Universal’s “Jurassic Park” scored the hat trick, racking up a third consecutive weekend as the undisputed box office leader with a three-day gross of $ 27,690,520.
This is a film of amazing resilience. Still racking up five-digit per-screen averages of $ 11,330, it slipped an extremely modest 28% from last weekend.
At this rate, the monster hit — currently with a cume of $ 171.1 million — should amass $ 200 million by its 23rd day of release. That’s nine days faster than the current speed champ, Warner Bros.’ 1989 pic “Batman.”
“Jurassic’s” success is so unique that it occupies its own niche in the marketplace. So, brush it aside and focus on the rest of the pack.
The major new films both were recipients of strong opening response. Warner Bros.’ “Dennis the Menace” surprised the pundits with a $ 9,331,139 gross. Its averages of $ 4,475 meant a lot of kids’ tickets were sold.
But the big news was TriStar’s “Sleepless in Seattle,” which surpassed all expectations with a booming $ 17,253,733. Although “Sleepless” was sold as a small romantic comedy, little films do not open with 1,579 playdates and record averages of $ 10,927. At least, they never have before.
The flip side to these two successful launches is the negative impact each had on other pictures in the marketplace. There’s still no indication that new product has expanded the audience base. All that’s happened is that certain key films are shifting where people are spending their movie dollars.
So, what suffers?
Well, in the case of “Dennis,” and with the compliance of “Jurassic Park,” the loser is Columbia’s “Last Action Hero.” Kids may not care what the New York Times had to say about Schwarzenegger or the screen’s new Mitchell family. But somehow — perhaps via word of mouth — they have come to a decision that has drained millions of dollars of potential revenue from Arnold’s latest blockbuster-wannabe.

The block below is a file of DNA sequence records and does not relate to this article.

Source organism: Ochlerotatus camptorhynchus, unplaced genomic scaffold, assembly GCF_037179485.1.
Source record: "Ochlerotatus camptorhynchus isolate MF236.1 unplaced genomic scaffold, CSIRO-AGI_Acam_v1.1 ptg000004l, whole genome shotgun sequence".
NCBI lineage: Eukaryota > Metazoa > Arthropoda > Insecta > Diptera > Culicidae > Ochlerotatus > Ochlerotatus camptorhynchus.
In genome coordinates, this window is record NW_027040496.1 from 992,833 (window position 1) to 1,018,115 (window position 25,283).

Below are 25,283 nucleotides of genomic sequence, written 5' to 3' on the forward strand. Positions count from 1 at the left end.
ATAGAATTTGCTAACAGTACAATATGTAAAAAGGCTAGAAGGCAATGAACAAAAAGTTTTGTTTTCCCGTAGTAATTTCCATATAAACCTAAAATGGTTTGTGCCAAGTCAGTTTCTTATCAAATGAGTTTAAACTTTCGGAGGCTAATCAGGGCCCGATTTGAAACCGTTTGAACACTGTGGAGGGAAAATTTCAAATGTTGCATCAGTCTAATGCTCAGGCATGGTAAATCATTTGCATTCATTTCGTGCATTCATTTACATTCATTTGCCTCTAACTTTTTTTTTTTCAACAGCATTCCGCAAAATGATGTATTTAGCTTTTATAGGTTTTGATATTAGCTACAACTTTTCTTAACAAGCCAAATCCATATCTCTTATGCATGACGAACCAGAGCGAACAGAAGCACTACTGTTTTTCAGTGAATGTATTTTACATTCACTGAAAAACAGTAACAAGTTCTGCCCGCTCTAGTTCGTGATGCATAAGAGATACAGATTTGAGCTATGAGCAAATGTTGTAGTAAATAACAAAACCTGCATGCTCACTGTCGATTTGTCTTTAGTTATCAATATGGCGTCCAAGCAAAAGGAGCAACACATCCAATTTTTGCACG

Similarly, “Sleepless” sapped business from Touchstone’s “What’s Love Got to Do With It.” The latter film had been slowly expanding its run, to great results. But industry analysts wondered about the wisdom of going wide with the Tina Turner screen bio on the same weekend as the debut of what seemed to be the pre-ordained sleeper hit of the summer.
Obviously, the two films do not have exactly the same demographics. The crunch comes because “What’s Love” needs to expand its audience. That widening means getting the crowd going off to “Sleepless”
Again, several million dollars in potential revenue switched hands — the audience did not expand.
“Sleepless” grosses also meant that TriStar leapfrogged over Miramax in market-share rankings to claim 5.2% and seventh place. Next week, the company will overtake New Line.
While logic says profit margins are more important than market shares to studios, there is a lot of gnashing of teeth going on in Burbank. And the race for top spot is very close.
The standings as of Sunday night were: Warner Bros. with $ 366.2 million, followed by Disney with $ 361.1 million and Universal with $ 360.8 million.
The maker of “Jurassic Park” will surpass the others within days, but can Universal hold the crown?